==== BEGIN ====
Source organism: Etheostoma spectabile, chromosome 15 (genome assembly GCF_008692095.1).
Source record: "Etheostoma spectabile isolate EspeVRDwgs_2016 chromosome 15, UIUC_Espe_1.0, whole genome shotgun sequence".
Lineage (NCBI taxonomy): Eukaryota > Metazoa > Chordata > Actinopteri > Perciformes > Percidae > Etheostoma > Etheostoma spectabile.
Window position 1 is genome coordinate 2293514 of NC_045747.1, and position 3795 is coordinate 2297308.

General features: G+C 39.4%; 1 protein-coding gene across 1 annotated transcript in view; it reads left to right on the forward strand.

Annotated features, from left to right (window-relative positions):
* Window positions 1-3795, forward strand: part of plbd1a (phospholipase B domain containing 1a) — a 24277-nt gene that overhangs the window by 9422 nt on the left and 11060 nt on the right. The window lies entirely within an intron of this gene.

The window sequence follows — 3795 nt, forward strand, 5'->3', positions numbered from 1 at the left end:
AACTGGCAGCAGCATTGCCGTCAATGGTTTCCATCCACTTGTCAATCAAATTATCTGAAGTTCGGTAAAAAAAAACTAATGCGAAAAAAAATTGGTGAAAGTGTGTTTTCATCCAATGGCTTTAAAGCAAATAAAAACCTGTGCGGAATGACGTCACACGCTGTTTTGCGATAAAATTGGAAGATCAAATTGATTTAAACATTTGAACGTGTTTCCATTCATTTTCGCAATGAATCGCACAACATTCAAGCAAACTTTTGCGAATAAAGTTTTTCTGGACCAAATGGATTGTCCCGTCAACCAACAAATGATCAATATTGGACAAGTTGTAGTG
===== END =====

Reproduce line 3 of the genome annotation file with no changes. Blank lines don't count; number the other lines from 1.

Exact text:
Lineage (NCBI taxonomy): Eukaryota > Metazoa > Chordata > Actinopteri > Perciformes > Percidae > Etheostoma > Etheostoma spectabile.